Sisters of Notre Dame Legacy Project
In the year 2000, the Sisters of the Chardon Province answered the call of Sister Mary Sujita, Superior General of the Sisters of Notre Dame, to find new ways to help those who are poor. This request coincided with the opening of our former Provincial Center as an apartment building for fixed-income senior citizens. It is located in the Glenville-Hough area of Cleveland, an area of great poverty, where fewer than 50% of students graduate from high school and 94% of adults read below the 5th grade level. Social workers and ministers in the area said, “If you want to help poor children, help their parents pass the GED (General Equivalency Degree) tests.” The Legacy Project was born.
Most of the students are middle aged adults who have discovered that they cannot get a job without a high school diploma. Single mothers walk their children to school and then go to Legacy, their school, for a few hours of study. At night, the entire family sits around the kitchen table doing homework. One mother told her children, “You do not want to be doing homework when you are forty years old, like me. So you are going to stay in school until you graduate.” Other students have part-time jobs and struggle to find time to fit in their studies, but they manage two or three times a week.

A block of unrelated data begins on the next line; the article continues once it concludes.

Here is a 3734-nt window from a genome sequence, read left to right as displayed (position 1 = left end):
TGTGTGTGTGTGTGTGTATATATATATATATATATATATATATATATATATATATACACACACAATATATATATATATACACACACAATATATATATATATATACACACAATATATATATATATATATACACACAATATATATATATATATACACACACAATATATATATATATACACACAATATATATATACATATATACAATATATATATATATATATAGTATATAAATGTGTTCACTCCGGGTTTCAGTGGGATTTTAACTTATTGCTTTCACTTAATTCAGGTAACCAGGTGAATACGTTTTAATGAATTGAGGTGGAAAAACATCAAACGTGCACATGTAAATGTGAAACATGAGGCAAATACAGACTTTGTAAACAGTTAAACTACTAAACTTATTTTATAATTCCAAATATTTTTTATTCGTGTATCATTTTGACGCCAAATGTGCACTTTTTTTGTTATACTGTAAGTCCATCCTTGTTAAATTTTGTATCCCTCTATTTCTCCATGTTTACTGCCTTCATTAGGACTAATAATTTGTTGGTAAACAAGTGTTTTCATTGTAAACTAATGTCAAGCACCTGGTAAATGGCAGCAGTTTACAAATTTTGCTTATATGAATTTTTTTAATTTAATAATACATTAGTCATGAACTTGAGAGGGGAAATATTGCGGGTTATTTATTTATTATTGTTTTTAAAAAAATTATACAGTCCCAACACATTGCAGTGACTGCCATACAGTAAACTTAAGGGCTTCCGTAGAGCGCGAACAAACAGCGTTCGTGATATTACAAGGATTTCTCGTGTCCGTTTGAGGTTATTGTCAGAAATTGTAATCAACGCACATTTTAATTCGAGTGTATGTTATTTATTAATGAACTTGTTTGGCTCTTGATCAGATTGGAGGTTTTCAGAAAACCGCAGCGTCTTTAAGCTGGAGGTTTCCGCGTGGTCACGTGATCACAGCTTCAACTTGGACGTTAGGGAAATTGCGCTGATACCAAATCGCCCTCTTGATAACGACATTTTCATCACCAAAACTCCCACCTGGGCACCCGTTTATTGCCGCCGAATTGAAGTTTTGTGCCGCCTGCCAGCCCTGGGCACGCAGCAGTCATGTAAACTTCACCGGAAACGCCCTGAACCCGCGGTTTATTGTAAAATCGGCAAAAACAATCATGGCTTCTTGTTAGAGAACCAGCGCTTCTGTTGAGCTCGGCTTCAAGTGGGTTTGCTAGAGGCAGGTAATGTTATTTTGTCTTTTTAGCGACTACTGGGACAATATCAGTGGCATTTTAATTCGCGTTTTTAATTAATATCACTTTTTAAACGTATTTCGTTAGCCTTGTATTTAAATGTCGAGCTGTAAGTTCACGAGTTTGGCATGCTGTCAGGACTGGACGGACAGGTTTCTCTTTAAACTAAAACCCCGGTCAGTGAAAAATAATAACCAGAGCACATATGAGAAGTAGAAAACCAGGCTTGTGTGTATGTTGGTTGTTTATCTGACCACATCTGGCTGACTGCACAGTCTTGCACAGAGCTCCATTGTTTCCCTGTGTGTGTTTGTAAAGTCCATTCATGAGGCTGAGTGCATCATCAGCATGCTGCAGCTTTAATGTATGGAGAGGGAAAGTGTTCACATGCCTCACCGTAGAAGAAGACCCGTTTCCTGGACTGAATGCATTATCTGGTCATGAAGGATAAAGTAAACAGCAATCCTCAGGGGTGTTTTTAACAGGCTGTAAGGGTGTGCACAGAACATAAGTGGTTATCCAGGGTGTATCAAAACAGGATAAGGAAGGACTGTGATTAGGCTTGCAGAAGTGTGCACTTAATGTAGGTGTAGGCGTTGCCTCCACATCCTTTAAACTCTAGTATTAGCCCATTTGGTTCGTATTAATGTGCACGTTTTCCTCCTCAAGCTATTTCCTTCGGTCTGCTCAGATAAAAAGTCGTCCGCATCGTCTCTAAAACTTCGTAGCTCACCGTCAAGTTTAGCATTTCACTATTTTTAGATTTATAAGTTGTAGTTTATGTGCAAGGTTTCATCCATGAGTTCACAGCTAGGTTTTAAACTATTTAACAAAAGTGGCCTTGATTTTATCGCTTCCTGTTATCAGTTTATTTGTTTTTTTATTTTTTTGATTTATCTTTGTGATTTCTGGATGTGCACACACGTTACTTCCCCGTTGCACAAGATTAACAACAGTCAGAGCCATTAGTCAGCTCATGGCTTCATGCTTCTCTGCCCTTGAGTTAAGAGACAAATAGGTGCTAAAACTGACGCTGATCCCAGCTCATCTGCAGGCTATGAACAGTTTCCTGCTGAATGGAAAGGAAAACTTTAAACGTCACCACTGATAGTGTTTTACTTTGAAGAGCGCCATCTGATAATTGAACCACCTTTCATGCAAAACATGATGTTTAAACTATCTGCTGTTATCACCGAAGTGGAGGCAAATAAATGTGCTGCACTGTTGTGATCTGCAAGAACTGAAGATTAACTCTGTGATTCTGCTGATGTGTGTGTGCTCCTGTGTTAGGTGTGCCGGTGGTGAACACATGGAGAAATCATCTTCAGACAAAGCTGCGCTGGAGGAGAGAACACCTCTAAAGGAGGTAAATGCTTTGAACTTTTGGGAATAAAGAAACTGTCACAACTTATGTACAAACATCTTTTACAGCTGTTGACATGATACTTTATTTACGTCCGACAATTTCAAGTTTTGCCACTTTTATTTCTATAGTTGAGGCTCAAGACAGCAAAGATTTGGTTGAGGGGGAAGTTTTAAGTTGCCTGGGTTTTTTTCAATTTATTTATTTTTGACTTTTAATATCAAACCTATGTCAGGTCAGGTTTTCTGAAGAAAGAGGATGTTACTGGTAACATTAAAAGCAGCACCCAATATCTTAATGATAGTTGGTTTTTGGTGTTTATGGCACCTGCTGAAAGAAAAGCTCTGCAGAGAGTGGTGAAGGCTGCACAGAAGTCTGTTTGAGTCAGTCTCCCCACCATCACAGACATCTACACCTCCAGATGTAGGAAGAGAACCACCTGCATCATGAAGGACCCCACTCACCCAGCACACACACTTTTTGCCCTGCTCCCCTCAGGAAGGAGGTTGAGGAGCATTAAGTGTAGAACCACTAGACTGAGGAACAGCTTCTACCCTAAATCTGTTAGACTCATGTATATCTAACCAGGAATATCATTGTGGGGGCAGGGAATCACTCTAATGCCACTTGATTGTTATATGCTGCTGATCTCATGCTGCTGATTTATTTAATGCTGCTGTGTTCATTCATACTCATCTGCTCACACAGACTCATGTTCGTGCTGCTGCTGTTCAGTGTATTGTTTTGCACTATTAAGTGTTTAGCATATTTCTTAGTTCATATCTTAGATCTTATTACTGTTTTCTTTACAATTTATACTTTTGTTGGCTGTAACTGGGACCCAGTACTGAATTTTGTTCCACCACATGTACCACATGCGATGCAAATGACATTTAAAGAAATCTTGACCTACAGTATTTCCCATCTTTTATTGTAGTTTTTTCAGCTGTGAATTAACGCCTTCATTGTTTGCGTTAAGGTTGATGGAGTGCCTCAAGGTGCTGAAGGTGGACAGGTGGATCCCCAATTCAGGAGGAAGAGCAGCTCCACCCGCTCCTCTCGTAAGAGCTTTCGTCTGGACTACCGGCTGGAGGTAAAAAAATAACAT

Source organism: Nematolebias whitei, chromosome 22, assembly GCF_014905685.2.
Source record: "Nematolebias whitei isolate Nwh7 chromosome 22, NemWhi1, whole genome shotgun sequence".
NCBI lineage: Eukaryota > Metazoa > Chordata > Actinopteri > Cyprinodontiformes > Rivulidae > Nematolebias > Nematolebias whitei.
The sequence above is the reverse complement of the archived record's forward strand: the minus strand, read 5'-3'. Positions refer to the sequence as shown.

Today ten Sisters of Notre Dame and eleven volunteers tutor adults in reading, writing, math, social studies and science, the five subjects of the GED test. Our tutors are retired teachers, college professors, doctors, accountants, and other professionals. They are dedicated to helping Legacy students improve their lives and find a way out of poverty. Many of the students left school because they could not learn in the large group setting, so the one-on-one tutoring at Legacy is the best way for them to learn. Progress is often slow but steady.
The Sisters of Notre Dame are committed to helping the people of Cleveland improve their lives and those of their children by supporting Legacy with funds and staff. All costs are covered by grants, donations, and funds from the Province. Services are offered to our students free of charge, but one student said, “If I had to, I would pay to come here. You guys are the best!”